In recent weeks, children’s play space has been in the news for worrying reasons. A widely reported story about the Baylis Old School development in Lambeth revealed that the play spaces for the social and affordable rent homes were “segregated” from those for private sale. This was roundly condemned by local councillors, the Mayor, the government and industry representatives. Such separation is manifestly unjust and should have no place in a modern society. But underpinning this is a broader scandal which is rarely highlighted – we are squeezing children and young people out of our city.
Currently, spaces and places for children and young people are disappearing. This is a scandal which Sadiq Khan’s draft new London Plan is setting out to combat.
Imagine if we gave over some of the space currently allocated to cars – car parks, garages, street – to young people of all ages? Imagine if children’s play and young peoples’ activities were prioritised on our estates and housing developments and the ubiquitous ‘No Ball Games’ signs were replaced by basketball hoops?
London’s population is growing, and with denser development and huge construction projects going ahead children and young people have got to be part of the equation. Providing plentiful play space on the doorstep of new developments must be part of the solution to tackling this crisis.
The Mayor is aware of the pressures. An astonishing 40 per cent of London’s children are overweight or obese and the highest rates are in areas of greatest deprivation. That is why he set up London’s child obesity taskforce and made providing play and recreation space a key objective of his vision for a healthy city. Recent years have seen more than £400 million cut from youth service budgets, and local authority spending on play services has dropped by at least 54 per cent since 2008-9. The Mayor rightly recognises that these reductions have contributed to rising knife crime.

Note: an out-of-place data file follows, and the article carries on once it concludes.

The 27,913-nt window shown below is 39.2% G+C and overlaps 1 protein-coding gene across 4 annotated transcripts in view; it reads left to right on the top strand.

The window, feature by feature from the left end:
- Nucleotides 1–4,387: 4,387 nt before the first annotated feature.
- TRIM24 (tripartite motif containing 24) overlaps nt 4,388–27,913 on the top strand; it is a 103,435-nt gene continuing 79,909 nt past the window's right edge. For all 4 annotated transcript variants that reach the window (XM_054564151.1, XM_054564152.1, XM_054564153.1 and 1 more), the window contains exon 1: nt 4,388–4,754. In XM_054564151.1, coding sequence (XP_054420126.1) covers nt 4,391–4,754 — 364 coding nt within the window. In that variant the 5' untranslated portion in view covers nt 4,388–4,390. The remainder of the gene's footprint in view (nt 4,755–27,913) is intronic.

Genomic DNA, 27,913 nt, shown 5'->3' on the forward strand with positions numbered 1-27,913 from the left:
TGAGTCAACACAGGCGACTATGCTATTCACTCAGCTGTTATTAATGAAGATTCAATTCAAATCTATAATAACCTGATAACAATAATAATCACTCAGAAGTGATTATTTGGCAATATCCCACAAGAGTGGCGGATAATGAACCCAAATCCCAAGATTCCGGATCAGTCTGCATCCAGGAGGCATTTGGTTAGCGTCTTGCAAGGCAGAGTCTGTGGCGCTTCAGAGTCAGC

The Mayor wants his London Plan to ensure that in all new housing developments there should be accessible, safe, age-appropriate activity space for young people of all ages. The draft policy sets out a requirement of 10 square metres for every child and young person. If this is aggregated, it will mean that teenagers can have not just hanging-out space, but great space marked out for team activities such as five-a-side football or basketball.
This kind of provision can really make a difference. The draft Plan encodes this in policy, with a requirement to make such space “a stimulating environment” and to “form an integral part of the surrounding neighbourhood”. It encourages developers to consider such space as an integral part of design and to deliver it in the early phases of development.
Let’s involve children and young people in the design of these spaces. We can pull together knowledge and ideas in terms of social integration, health, policing, arts, education, culture and sports to ensure that the spaces we build for young people best meet their needs.
This will certainly be at the forefront of discussion at a public session taking place today at City Hall. Play and informal recreation will be debated in front of government- appointed inspectors and livestreamed for the public to see.
The London Plan is one of the most important documents a London Mayor produces. Sadiq Khan’s new one will shape the development and growth of the capital and affect the lives of every single Londoner. We owe it to our children to make sure these policies deliver just, inclusive and high-quality play spaces and help to make London a place where young people feel safe and can realise their potential.